Losing a Child: it’s every outdoor parent’s worst nightmare – something distracts you momentarily and you turn around to find your child nowhere in sight. Calls are unanswered. A hasty search of the immediate area yields no sign of them. You don’t know where they are – do you know what to do?

The first thing you must do is remain calm. Science has proven that when we panic, our thinking brain literally shuts down. Take deep breaths, repeat a mantra, say a prayer or grab a stick of gum. Do whatever you must to stay level-headed!

Next, begin a search of the immediate area, calling your child’s name every few minutes. If others are with you, direct one person to stay on the trail at the point they were last seen, while the others fan out in all directions. If you haven’t located them in 30-60 minutes (depending on the time of day), it’s time to call for help.

One of the most important pieces of information you need before calling for help is the “point last seen” or PLS. Find out where you are – take a GPS coordinate if you can. If you use a cell phone map program, turn it on to see if it can locate your position. Take note of your surroundings – notice any peaks, trail signs, junctions, rivers or other obvious features. Snap a few photos of the location on your phone. Then physically mark the location – a bandana tied around a tree branch or a rock cairn built up on the side of the trail.

If you have a cell phone and a cell signal, call 911. This is the quickest way to get help headed your way.

If you don’t have cell signal but are hiking with friends and it’s safe to do so, you can split up. Send someone back out to find the nearest ranger station, park office building, maintenance yard or spot with a cell signal. You can flag down any park or forest employee as they usually all carry radios. Leave someone at the PLS in case the child comes back. If you have a third person, consider sending them to wait at your vehicle at the trailhead.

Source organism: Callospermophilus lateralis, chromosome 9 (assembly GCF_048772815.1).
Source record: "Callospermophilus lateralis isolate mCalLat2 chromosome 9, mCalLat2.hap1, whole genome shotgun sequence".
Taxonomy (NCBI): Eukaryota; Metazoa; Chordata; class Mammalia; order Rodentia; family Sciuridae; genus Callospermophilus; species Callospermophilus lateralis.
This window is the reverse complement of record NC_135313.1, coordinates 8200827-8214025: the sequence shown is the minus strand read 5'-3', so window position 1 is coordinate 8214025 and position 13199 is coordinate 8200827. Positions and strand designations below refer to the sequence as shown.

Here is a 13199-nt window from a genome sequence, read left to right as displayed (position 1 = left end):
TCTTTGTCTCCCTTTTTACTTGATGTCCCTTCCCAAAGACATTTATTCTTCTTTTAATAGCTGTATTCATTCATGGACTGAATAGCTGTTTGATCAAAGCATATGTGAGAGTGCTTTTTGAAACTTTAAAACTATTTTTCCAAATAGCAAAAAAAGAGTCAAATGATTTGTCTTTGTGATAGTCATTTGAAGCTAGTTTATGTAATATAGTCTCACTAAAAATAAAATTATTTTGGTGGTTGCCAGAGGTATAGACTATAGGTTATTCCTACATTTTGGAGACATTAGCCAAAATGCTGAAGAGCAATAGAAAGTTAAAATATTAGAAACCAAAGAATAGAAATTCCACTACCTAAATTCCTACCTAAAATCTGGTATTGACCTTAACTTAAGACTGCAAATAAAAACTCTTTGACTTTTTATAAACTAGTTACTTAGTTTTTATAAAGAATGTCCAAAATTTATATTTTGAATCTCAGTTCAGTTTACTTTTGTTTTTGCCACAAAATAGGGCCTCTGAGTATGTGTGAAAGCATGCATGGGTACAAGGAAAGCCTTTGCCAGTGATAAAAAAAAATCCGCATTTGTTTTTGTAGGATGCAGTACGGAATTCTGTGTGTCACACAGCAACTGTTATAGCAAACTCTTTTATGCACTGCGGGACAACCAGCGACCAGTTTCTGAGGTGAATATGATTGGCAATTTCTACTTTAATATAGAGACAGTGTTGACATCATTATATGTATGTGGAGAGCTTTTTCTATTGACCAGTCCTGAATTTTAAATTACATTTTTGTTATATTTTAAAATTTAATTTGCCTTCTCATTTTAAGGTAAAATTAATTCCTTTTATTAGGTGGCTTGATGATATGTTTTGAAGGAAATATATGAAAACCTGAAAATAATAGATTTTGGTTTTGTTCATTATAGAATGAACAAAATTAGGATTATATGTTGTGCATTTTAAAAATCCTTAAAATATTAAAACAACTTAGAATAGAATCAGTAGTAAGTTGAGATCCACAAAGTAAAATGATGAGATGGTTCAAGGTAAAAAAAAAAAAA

If you are hiking alone with your child and you have no cell signal, you have some tough choices to make. You will have to go for help yourself, if your search is futile, but mark your location first. If your child can read, leave a note in an obvious location with instructions. If, as you are hiking out, you run into other hikers, you can enlist their help. Perhaps they can go back to the trailhead and call for help while you wait at the PLS. Be sure to give them all the important information to pass on.

Once help has arrived:

Expect to answer a series of questions before an actual search begins. Depending on where you are hiking, help may arrive in the form of a park ranger, forest service ranger, search and rescue (SAR) team member, or deputy or police officer. They will all walk through a standard lost person questionnaire that will include questions like:

  1. Your name and contact information. Full name and age of your child.
  2. Where was the point the child was last seen (as detailed as possible)?
  3. Detailed description of your child: what are they are wearing, hair color, eye color, height, weight, complexion?
  4. Any medical or behavioral problems, such as diabetic or autistic?
  5. Do they have any food, water or extra clothing with them? Do they have an emergency whistle?
  6. Have they been taught what to do if they get lost? This tells them if your child knows to stop and wait, or if they would be more likely to keep wandering further away.
  7. Have they ever been lost before and what did they do?
  8. How do they respond to strangers? Would they ask a stranger for help or would they hide?
  9. Will they respond to a stranger (a searcher) calling their name or would they keep quiet?
  10. Are they afraid of dogs? Some search and rescue operations rely on dogs.
  11. What were the circumstances just before they disappeared? Were they in an argument with a parent or sibling? What was their emotional state?

Don’t be offended by any questions they may ask!

The information you provide – even if it seems trivial to you – is important to them and will help them organize the most efficient search. They will also be taking into consideration the time of day and weather conditions before they formulate a plan and send out personnel. The SAR team will take over from here.

Waiting for the SAR team to find your baby is the hardest part of the process for parents. Take heart in knowing that the VAST majority of lost children are found fairly quickly and that you have now done everything you could to make that search successful!

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